The 1910 season proved to be the apex of Grant’s career. In February 1911 he was sent to Cincinnati in the trade that brought Hans Lobert and Dode Paskert to the Phillies. For the Reds, Eddie slumped to a .223 average in his final season as a regular and improved only slightly to .239 as a part-timer in 1912. Many attributed his sudden decline to a tragedy in his personal life. Eddie had married Irene Soest in Philadelphia in 1911, but she died of heart trouble less than nine months after the wedding. The Giants purchased Grant in the midst of the 1913 season. Eddie played sparingly as New York captured its third consecutive pennant, and that fall he participated in his only World Series, appearing as a pinch-hitter and pinch-runner. He held on for two more seasons as John McGraw’s bench coach and seldom-used utilityman. Before spring training in 1916 Eddie announced his retirement, intending to devote himself to his Boston law practice. He was 32 years old.
Grant’s career as a full-time lawyer lasted barely one year. When the United States declared war on Germany on April 6, 1917, he became the first major leaguer to enlist (Hank Gowdy was the first active major leaguer). After four months of officer training in Plattsburgh, New York, Grant was commissioned as captain of Company H of the 307th Infantry Regiment and sent to Camp Upton on Long Island for several months of training with the troops he would lead. Arriving in France as part of the American Expeditionary Forces, Grant’s division saw some combat before being assigned to the Meuse-Argonne offensive, the final great American drive of the war.
On October 2, 1918, the 307th Regiment launched an attack in the Argonne Forest, a rugged, heavily wooded area with thick underbrush, deep ravines, and marshes. By the morning of the third day, October 5, Eddie Grant was exhausted. He hadn’t slept since the beginning of the offensive, and some fellow officers noticed him sitting on a stump with a cup of coffee in front of him, too weak to lift the cup. One of his troops, a former policeman at the Polo Grounds, remembered: “Eddie was dog-tired but he stepped off at the head of his outfit with no more concern than if he were walking to his old place at third base after his side had finished its turn at the bat. He staggered from weakness when he first started off, but pretty soon he was marching briskly with his head up.”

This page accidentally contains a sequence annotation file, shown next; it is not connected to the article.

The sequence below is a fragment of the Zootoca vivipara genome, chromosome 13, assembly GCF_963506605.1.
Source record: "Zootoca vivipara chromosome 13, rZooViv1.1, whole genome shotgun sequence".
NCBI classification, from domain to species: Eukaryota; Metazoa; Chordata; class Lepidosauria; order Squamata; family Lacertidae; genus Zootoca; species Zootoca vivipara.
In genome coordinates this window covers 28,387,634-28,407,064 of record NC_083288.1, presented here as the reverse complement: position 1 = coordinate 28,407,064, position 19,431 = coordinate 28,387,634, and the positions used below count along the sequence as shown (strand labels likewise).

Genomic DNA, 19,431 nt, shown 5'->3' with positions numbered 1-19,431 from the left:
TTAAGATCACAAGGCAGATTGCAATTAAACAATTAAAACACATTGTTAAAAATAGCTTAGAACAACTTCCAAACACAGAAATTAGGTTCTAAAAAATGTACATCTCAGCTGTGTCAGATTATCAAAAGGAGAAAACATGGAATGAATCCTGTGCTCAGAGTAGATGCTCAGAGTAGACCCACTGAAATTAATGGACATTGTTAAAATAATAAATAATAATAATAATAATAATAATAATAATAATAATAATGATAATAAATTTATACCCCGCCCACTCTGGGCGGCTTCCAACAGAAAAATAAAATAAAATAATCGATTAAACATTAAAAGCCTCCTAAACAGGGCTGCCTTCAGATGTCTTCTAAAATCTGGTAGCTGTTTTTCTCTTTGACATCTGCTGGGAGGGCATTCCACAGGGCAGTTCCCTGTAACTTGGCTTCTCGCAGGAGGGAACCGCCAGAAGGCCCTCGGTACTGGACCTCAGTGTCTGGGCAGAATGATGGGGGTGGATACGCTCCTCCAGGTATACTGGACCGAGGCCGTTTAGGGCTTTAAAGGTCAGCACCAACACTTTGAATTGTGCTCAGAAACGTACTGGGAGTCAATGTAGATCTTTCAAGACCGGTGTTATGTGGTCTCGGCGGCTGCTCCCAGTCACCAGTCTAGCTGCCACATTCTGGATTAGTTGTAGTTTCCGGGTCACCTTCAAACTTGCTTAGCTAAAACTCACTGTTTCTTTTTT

Later that day the 307th was moving forward when Major Jay, as he was carried past on a litter, ordered Captain Grant, the highest-ranking officer left in his battalion, to assume command. The major had hardly spoken when a shell came through the trees, wounding two of Grant’s lieutenants. Eddie was waiving his hands and calling out for more stretcher bearers when a shell struck him. It was a direct hit, killing him instantly.
Eddie Grant was buried in the Argonne Forest, only a few yards from where he fell. Later his remains were moved to the Romagne Cemetery. A monument in Grant’s honor was unveiled at the Polo Grounds on Memorial Day 1921, and a highway in the Bronx, a baseball field at Dean Academy (now Dean Junior College), and two American Legion posts still bear his name.
In preparing this biography, the author relied primarily on Eddie Grant’s file at the National Baseball Hall of Fame Library in Cooperstown, New York. Subsequent to the writing of this piece, Smithsonian magazine published an article on Grant by Kevin Coyne (October, 2004). Coyne’s article is highly recommended and should be considered the definitive piece on Grant.